Let us deconstruct my title in stages, taking the easy bits first. IQPC is a well-known conference organiser whose Information Retention and E-Disclosure Summit is generally recognised as the best of the London conferences on information management and the use of electronic evidence. It takes place this year between 9 and 12 May. I have just recorded a podcast to promote its benefits, which is what the less familiar words in my heading are about.
IQPC’s Day 1 deals broadly with the information management side, kicking off with a session on US and European regulatory investigations and prosecutions with speakers including Vivian Robinson QC, General Counsel to the Serious Fraud Office, whose talk on the Bribery Act at IQPC in Munich alerted me to the crossover between the Bribery Act defence of “adequate procedures”, and broader information management principles. Another star turn is Damon Greer, Director, US-EU and Swiss Safe Harbor Frameworks at the US Department of Commerce. Day 2 brings us, amongst other things, the US-UK Judicial Panel which serves as an annual stimulus to conjoined Anglo-American thought on the court’s role in managing electronic documents.
I am not going to give you a list of the many thought-leaders from companies, law firms and suppliers because it would simply repeat what you can read in the programme. Take it from me that you will not find a better assembly at any other conference, and book your place while you can. I turn up in the programme from time to time, generally in my preferred role as introducer or moderator.
Professor Dominic Regan is a widely sought-after speaker on all aspects of civil litigation, with specific expertise on costs. He is a member of the Civil Justice Council’s Costs Committee and has been asked to oversee the costs pilots which, after a successful trial in Birmingham, are to be rolled out more widely. He is my interviewer of choice when I am asked to speak on e-disclosure.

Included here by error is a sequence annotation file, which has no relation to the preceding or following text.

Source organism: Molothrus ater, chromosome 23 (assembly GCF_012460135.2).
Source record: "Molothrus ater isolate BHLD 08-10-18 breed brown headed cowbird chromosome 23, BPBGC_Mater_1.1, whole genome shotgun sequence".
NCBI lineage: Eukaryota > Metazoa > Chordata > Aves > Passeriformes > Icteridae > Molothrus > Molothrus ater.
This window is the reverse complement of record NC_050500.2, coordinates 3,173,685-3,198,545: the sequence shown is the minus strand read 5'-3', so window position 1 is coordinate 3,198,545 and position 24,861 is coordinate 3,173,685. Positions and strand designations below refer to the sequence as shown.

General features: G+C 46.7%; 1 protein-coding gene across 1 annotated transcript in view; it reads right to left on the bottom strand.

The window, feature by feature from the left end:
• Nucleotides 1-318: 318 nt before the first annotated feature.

ipadio is a service which I have only just discovered (and nothing to do with iPads, as you might assume from its name). It allows you to make recordings on to the web and, as its website shows, encourages Phonecasts and Phlogs, whence comes the most obscure of the words in my title (a phlog it is a recorded phone blog, just as a phonecast is a podcast made over the telephone). What is not instantly obvious from the web site is that if two or more people connect to ipadio via a conference call facility, they can record an interview with minimal preparation and make it available as an MP3 almost immediately. The recording may be disseminated by putting it up on a web site or conventional blog.
As with blogs and Twitter, you need to look beyond the introspective ranting and the reflections on what the cat had for breakfast which is what many users will use the service for. The For Business and Applications pages offer ideas which have serious business purposes.
Pulling all these threads together, I was interviewed yesterday by Dominic Regan over ipadio to talk about the IQPC Summit. It wasn’t strictly a phlog (I put that in my title partly to catch your attention and partly because of the homophonic ambiguity – this may not work, of course, when half my readers may be unfamiliar with the use of “flog” to mean “sell”), but simply a convenient way of recording a podcast.
I will point you to the recording when it is published.